Mrs. Greaves's pleasant, freckled face was sad. She had been through such family partings herself, her own two robust little boys were at home, dedicated in the future to the Army and the Navy, and she sympathised with the husband and wife, neither of whom was very stout-hearted. Ellen Munro was her most intimate friend; it was a curious kind of friendship, based chiefly upon the fact that the two were old schoolfellows, and also distant connections. This had drawn them more closely together when they found themselves in the same station. But in character, as well as in looks, they were different--Marion Greaves being a sound and sensible little English memsahib, full of energy and common sense, with curling chestnut hair and a freckled skin that had earned her the good-natured nickname in the
Mrs. Munro nodded, and there was silence between the two women, who were both thinking of Trixie, aged nineteen, pretty, pleasure-loving, wilful, as the wife of a man nearly thirty years her senior; a man, moreover, who had been noted for his intolerance of feminine frailty, for his almost puritanical views where the conduct of women was concerned. How could such a marriage prove a success on either side?
temporaries had been in the war, others—how many!—had stood aside. I recall especially the shock with which, at school, I had heard a boy explain his father’s lameness: “He’s never got over that shot in the leg he got at Chancellorsville.”
Whoever the unfortunate officer was who had been invalided home, the boys considered themselves very lucky to be given his comfortable quarters. If they were a little crowded for space that did not matter, and they were used to bunking together, so this fact gave them no concern.
His panic would have been unmanly in a normal human; but Hartford all his life had been impressed with the horror of contamination. He ran blindly, though he knew that his deepened breathing was drawing the germ-laden air of Kansas deeper into his lungs. He ran through lanes of sunflowers, flailing his arms, into the darkness, away from the alien girl, away from the fear of going septic. He ran and stumbled and fell and ran again. All his life he'd been warned of the consequences of becoming infected with the bacteria against which he had no defenses. Now he was so infected.
“‘Yes, Jud,’ said I, ‘I’ve knowed real hones’ hoss traders to make bad breaks of that kind, now and then—honest intentions an’ all that, but bad judgment,’—sez I—‘an’ I’ll cut it short by sayin’ that I’ll just give you two an’ a half if you’ll match that no-count wind-broken black as you thort that you swapped me.’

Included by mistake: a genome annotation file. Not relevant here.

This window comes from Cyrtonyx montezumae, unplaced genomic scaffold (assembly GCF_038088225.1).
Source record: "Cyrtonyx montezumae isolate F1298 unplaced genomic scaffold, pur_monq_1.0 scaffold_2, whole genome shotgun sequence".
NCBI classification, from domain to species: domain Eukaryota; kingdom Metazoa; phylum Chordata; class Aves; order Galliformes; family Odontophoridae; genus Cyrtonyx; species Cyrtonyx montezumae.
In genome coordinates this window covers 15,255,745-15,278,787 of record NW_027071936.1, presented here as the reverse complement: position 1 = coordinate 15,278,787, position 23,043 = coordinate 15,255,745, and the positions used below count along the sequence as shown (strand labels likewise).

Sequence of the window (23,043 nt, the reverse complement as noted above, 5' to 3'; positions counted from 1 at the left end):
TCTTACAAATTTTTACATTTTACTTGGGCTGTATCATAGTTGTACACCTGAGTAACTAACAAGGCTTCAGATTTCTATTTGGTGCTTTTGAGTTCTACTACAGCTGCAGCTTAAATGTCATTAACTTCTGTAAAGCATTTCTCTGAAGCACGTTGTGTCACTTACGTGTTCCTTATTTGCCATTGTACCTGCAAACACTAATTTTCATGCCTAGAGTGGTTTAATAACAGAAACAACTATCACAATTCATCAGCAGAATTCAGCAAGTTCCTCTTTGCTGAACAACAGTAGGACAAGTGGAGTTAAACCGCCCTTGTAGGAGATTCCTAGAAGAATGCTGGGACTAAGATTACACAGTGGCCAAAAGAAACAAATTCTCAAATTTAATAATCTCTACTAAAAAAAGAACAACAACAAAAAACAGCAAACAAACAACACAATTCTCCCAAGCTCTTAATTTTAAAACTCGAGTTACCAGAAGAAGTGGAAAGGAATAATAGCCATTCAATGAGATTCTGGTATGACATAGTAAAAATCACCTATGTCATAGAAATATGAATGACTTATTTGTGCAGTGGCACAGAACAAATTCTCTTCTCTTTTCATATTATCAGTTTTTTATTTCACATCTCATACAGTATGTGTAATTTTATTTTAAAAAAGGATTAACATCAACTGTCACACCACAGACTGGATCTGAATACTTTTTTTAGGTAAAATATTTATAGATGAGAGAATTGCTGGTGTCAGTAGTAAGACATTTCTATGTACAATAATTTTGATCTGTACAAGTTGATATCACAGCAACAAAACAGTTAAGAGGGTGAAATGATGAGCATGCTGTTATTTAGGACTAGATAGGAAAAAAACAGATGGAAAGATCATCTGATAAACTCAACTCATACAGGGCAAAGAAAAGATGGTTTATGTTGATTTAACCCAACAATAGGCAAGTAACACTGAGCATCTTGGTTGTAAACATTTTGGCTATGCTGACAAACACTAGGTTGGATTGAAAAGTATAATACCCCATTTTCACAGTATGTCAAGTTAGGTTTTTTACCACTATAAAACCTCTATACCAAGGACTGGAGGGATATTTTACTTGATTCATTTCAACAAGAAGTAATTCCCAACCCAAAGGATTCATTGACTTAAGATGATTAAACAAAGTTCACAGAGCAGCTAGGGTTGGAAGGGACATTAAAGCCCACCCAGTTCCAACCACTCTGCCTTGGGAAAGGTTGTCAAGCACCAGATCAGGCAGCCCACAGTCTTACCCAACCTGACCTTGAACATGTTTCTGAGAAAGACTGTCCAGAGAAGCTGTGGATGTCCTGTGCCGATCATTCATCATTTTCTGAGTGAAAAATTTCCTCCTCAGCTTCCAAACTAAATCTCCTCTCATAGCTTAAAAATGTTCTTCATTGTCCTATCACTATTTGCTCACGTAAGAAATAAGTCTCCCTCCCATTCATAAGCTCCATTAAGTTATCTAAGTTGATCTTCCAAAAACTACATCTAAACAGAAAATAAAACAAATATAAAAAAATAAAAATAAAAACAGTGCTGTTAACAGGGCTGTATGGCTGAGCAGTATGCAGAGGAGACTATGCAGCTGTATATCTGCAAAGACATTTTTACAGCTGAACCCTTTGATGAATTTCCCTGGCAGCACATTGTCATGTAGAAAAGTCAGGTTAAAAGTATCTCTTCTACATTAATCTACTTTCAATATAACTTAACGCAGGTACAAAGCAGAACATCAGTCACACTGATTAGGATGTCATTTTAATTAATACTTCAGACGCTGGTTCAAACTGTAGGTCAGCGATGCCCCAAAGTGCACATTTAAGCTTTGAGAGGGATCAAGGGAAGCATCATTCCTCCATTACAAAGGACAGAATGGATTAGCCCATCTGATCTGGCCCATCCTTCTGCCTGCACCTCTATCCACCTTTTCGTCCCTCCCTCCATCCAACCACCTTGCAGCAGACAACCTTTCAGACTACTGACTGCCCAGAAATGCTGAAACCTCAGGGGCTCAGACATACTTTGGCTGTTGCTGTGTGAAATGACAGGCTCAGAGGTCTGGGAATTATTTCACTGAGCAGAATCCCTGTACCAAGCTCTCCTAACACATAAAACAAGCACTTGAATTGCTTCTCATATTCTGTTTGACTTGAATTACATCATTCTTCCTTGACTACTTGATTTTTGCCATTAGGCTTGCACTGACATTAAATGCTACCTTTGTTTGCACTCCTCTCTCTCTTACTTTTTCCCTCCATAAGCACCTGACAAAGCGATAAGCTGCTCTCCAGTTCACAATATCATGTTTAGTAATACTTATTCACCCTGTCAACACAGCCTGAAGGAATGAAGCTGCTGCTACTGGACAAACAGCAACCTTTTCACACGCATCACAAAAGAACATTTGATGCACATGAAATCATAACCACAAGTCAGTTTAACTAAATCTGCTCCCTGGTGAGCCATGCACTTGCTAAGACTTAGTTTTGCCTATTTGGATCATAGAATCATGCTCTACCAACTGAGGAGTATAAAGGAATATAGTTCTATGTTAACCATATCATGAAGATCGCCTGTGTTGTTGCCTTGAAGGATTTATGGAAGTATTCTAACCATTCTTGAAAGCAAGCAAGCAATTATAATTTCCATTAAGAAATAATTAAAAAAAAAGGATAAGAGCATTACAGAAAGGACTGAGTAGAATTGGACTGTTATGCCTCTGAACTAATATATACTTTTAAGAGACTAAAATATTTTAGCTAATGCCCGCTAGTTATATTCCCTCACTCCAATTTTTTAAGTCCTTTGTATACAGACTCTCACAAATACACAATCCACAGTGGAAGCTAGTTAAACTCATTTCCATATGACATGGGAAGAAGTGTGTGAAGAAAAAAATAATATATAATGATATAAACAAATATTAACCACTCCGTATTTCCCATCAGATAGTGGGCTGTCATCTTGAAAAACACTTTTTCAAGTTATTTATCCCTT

CHARMS BY CRYSTALS.
them, and educate them for its own ampler purposes. Socialism, in fact, is the State family. The old family of the private individual must vanish before it, just as the old water works of private enterprise, or the old gas company. They are incompatible with it. Socialism assails the triumphant egotism of the family to-day, just as Christianity did in its earlier and more vital centuries. So far as English Socialism is concerned (and the thing is still more the case in America) I must confess that the assault has displayed a quite extraordinary instinct for taking cover, but that is a question of tactics rather than of essential antagonism.
Bud was now in the seventh heaven. He was riding behind Ben Butler, the greatest horse in the world, and talking to the Bishop, the only person who ever heard the sound of his voice, save in deprecatory and scary grunts.
She held it out towards him, and he jumped up and took it from her and then read it, leaning against the edge of the table.
In addition, Trixie was a person who contemplated the present and the immediate future to the exclusion of retrospection, partly because she was so young and had all her life before her, and again because it was her nature. She neither looked back nor far forward. Yet now a glimmering of what her husband might have suffered in the past disturbed her self-engrossment, and caused her to feel inadequate and humble, possessed with a helpless regret that drove her to an unselfish desire to conceal her own feelings over this question of his absence. Her apparent anxiety that he should accept Mr. Markham's invitation was construed by Coventry to mean that she was more or less unaffected by the prospect of his absence, and, half hurt and half resentful, he said a little captiously:
In the West the war was now in two parts. The Un-ion troops had won their first point, which was to hold the Mis-sis-sip-pi Riv-er. But there had to be a long, fierce fight ere they could gain cen-tral Ten-nes-see and north Geor-gi-a. The foe led by Bragg, and the Un-ion troops by Ro-se-crans fought their best but it was not till the warm months, and the fall of 1863 that Ro-se-crans, at last, made Bragg fall back, bit by bit, un-til Chat-ta-noo-ga was in the hands of the Un-ion for-ces. Then more of the foe went to help Bragg, and the great fight of Chick-a-mau-ga came on Sept. 19 and 20, 1863.
The next day, in the boat, Peter reopened the question of his departure.
The Persian cavalryman expressed no little surprise at his friend’s disclosure.
Some weeks after a daughter was born to him, who bore across her forehead the impress of a bloody hand; and every one of his descendants have some strange mark, by which the people know that the race is accursed to the seventh generation; after which time the doom will be lifted, and the expiation made for the crime and the perjury will be considered sufficient by the Lord in heaven, who will then grant to the race pardon and grace at last.详情 ➢
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